RIVERSIDE — It has been a tough but steady climb, and stock car racer Rusty Wallace has finally reached his goal of becoming a competitive NASCAR racer.
It is the world of the Pettys, Allisons, Waltrips, Yarboroughs, Elliotts and Labontes, men who have become legends in the South and other parts of the country where NASCAR races are held.
How does it feel to finally be in such top-notch company?
"I always knew it would be great, but honestly, it has been even better than I had imagined," said Wallace, the 29-year-old Missouri native who has been racing stock cars since he was 16.
"To know that you have a chance to battle on even terms with the top guys is a super feeling."
And battle is just what he will have to do today in the $366,950 Budweiser 400 on Riverside International Raceway's 2.62-mile, nine-turn road circuit.
"In the past when we have come here, it has always been in a car that really wasn't competitive, so all you could do was just hang on and finish as high as you could," Wallace said. "But this year is different and I am positive that things will be a lot different this time."
The major differences he is counting on are a new car that has been specially built for Riverside's road circuit and a veteran crew that has had a good deal of success here in the past.
"I knew the change in teams this year would be good, but I didn't know it would be this good," Wallace said. "Being with the Blue Max crew this year has been like a dream come true."
The Blue Max crew he referred to is the racing operation owned by former drag-race champion Raymond Beadle. Wallace joined up at the start of the season.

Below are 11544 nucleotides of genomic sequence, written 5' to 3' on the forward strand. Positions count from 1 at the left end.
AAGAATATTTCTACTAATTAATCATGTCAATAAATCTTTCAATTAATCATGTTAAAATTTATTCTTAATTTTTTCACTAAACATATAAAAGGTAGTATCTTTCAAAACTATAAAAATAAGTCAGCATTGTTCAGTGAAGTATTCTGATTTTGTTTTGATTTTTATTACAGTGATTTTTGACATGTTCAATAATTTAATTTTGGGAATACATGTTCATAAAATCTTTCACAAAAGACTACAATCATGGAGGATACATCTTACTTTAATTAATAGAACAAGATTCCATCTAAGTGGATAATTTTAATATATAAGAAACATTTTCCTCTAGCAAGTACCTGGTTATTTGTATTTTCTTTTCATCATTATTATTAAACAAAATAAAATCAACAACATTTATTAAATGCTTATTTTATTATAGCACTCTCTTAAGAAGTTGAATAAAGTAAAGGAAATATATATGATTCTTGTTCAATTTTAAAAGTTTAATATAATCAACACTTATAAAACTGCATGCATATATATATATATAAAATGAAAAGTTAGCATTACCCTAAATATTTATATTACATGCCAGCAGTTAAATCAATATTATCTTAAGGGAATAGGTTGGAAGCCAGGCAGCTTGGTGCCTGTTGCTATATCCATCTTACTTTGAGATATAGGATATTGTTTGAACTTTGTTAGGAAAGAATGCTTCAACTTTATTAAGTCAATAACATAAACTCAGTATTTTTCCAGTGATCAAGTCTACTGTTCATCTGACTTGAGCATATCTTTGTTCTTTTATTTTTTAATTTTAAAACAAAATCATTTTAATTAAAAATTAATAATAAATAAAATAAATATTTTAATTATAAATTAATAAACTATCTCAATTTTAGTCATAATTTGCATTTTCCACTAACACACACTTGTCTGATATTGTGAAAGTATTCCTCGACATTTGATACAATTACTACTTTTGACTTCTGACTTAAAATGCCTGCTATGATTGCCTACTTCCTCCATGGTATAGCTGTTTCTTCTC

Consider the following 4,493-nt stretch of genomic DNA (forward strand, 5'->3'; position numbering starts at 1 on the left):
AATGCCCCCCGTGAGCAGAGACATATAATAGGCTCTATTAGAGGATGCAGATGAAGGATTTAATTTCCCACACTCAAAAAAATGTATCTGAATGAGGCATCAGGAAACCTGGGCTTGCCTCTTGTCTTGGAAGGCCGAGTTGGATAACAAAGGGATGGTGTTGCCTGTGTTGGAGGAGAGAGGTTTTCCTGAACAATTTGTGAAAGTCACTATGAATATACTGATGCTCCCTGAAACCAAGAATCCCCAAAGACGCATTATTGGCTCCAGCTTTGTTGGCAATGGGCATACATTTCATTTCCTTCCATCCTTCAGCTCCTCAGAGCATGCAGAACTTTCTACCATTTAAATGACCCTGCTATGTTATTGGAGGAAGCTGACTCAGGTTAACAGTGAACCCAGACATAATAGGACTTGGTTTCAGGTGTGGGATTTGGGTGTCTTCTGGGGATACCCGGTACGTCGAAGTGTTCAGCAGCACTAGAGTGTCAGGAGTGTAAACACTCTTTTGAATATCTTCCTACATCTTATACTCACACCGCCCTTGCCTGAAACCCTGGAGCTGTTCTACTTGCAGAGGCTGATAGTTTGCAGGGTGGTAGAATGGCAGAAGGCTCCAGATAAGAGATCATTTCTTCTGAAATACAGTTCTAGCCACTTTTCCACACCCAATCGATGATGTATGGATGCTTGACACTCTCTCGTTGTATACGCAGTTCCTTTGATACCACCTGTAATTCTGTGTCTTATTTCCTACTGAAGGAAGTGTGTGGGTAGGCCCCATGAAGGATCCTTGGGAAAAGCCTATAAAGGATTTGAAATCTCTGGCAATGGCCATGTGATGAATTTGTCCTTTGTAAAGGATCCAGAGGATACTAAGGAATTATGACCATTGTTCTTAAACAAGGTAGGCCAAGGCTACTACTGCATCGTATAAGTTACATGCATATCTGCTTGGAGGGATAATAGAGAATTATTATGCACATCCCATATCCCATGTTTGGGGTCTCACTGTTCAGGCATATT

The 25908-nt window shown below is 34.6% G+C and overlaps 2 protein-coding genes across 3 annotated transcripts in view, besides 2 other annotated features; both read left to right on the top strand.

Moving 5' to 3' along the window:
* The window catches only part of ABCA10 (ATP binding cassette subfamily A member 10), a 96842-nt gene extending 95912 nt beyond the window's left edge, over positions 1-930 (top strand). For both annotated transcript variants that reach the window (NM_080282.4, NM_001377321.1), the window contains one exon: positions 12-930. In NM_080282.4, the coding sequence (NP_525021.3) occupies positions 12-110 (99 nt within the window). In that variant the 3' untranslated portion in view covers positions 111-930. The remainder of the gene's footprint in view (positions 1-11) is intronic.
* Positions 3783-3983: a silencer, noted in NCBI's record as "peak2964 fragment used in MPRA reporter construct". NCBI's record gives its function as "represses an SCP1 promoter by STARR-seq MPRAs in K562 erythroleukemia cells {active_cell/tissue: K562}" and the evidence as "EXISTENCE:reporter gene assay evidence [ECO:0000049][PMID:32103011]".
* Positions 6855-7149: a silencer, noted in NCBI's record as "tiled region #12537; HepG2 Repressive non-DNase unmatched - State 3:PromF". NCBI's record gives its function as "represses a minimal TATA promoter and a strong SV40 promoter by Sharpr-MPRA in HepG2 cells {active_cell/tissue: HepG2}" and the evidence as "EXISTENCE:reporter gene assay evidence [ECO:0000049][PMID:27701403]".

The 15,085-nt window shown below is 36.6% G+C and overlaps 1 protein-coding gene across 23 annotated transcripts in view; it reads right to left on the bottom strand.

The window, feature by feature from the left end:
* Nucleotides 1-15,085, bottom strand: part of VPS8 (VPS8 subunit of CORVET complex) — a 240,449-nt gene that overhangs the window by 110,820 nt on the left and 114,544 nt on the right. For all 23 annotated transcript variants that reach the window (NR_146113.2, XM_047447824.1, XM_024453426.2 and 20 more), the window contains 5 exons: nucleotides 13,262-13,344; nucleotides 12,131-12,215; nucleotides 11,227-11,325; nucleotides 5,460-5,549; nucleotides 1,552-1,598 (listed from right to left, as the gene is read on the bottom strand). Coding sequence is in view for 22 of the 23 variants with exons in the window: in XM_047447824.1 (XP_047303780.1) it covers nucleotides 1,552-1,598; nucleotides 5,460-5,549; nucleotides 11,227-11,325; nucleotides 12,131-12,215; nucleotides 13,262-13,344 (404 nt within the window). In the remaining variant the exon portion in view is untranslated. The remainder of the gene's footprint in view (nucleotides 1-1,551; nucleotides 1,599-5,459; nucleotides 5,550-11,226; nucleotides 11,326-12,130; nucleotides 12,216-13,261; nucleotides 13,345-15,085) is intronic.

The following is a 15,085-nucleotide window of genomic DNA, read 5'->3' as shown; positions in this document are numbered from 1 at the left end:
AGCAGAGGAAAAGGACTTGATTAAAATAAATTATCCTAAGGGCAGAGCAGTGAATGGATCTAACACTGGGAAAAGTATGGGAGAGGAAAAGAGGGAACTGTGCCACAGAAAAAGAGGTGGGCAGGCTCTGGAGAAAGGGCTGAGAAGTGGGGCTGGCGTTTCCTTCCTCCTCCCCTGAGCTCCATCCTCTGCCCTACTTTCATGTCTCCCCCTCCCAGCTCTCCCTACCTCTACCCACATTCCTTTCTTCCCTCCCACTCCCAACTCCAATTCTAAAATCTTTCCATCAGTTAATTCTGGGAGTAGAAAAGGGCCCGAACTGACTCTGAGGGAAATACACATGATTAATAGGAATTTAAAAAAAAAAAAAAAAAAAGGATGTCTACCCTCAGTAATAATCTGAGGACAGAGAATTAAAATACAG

"It's a first-class operation with first-class people," he said. "My crew chief Barry Dotson is one of the best there is. So are chassis man Jimmy Maker and engine builder Harold Elliott.
"Everybody has their job to do, and it makes it so much easier. Always before in my three years on the NASCAR circuit, I had one guy who tried to do it all and it just doesn't work.
"This year, we have 11 race cars and the one I'll drive at Riverside is brand new. It can only be used on a road circuit as everything is mounted on the opposite side from our other oval cars.
"Although I have only raced at Riverside four times, I feel that I have driven the track well. But, just to back me up, I've had Bobby Allison and Darrell Waltrip drive me around the course and let them do all the talking. What they said was pretty much what I had been doing, so I don't think I am too far off."
Rusty proved Friday that his assumption was right when he qualified his Alugard Pontiac at a speed of 115.673 m.p.h.
It put him sixth on the 42-car grid for the 95-lap chase that will be headed by Waltrip, who set a one-lap record of 117.066 m.p.h. It was Waltrip's first pole of the season, but it was the ninth time he has been the fastest qualifier for a Riverside race, most of any driver.
Also ahead of Wallace are Geoff Bodine, who will start alongside Waltrip in the front row, and second-row starters Tim Richmond and Neil Bonnett.
Starting alongside Wallace will be Terry Labonte, who will be gunning for his third straight win in this race.
"I've got a good starting spot today," Wallace said, "and a good crew and a good car. And, for here, that's a real bonus. The rest is up to me."
Speaking of a bonus, it is a word very much on Wallace's mind in today's race.
"Although we are a new team this year," he said, "we already have won one race at Bristol and we are currently in fifth place in the Winston Cup standings, and if we can do well in the next four races we have a good shot at some Winston bonus money."
The money he was referring to was $500,000 that will be distributed to the top drivers in the series after the first half of the season, marked by the Firecracker 400 at Daytona on July 4.
"It may be hard to catch (point leader Dale) Earnhardt or Waltrip," Wallace said. "But if we can do well today and in the rest of the races leading up to July 4, we could finish as high as third, which would be worth $75,000.
"Starting today's race we are only a few points behind Bobby Allison (third) and Bill Elliott (fourth), but Terry Labonte is only a few behind us, so we have to go all out."